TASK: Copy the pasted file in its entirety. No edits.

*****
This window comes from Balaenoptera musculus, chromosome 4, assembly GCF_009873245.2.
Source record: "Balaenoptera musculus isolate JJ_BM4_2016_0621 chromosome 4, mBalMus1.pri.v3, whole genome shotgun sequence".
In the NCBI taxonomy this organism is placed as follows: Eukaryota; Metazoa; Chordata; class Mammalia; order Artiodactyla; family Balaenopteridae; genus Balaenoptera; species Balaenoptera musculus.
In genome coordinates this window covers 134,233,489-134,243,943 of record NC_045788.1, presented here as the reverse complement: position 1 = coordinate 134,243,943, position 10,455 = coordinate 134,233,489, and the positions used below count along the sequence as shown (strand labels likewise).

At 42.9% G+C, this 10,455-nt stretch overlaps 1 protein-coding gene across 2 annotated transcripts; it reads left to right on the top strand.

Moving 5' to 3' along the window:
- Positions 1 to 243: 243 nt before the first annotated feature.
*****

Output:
This window comes from Balaenoptera musculus, chromosome 4, assembly GCF_009873245.2.
Source record: "Balaenoptera musculus isolate JJ_BM4_2016_0621 chromosome 4, mBalMus1.pri.v3, whole genome shotgun sequence".
In the NCBI taxonomy this organism is placed as follows: Eukaryota; Metazoa; Chordata; class Mammalia; order Artiodactyla; family Balaenopteridae; genus Balaenoptera; species Balaenoptera musculus.
In genome coordinates this window covers 134,233,489-134,243,943 of record NC_045788.1, presented here as the reverse complement: position 1 = coordinate 134,243,943, position 10,455 = coordinate 134,233,489, and the positions used below count along the sequence as shown (strand labels likewise).

At 42.9% G+C, this 10,455-nt stretch overlaps 1 protein-coding gene across 2 annotated transcripts; it reads left to right on the top strand.

Moving 5' to 3' along the window:
- Positions 1 to 243: 243 nt before the first annotated feature.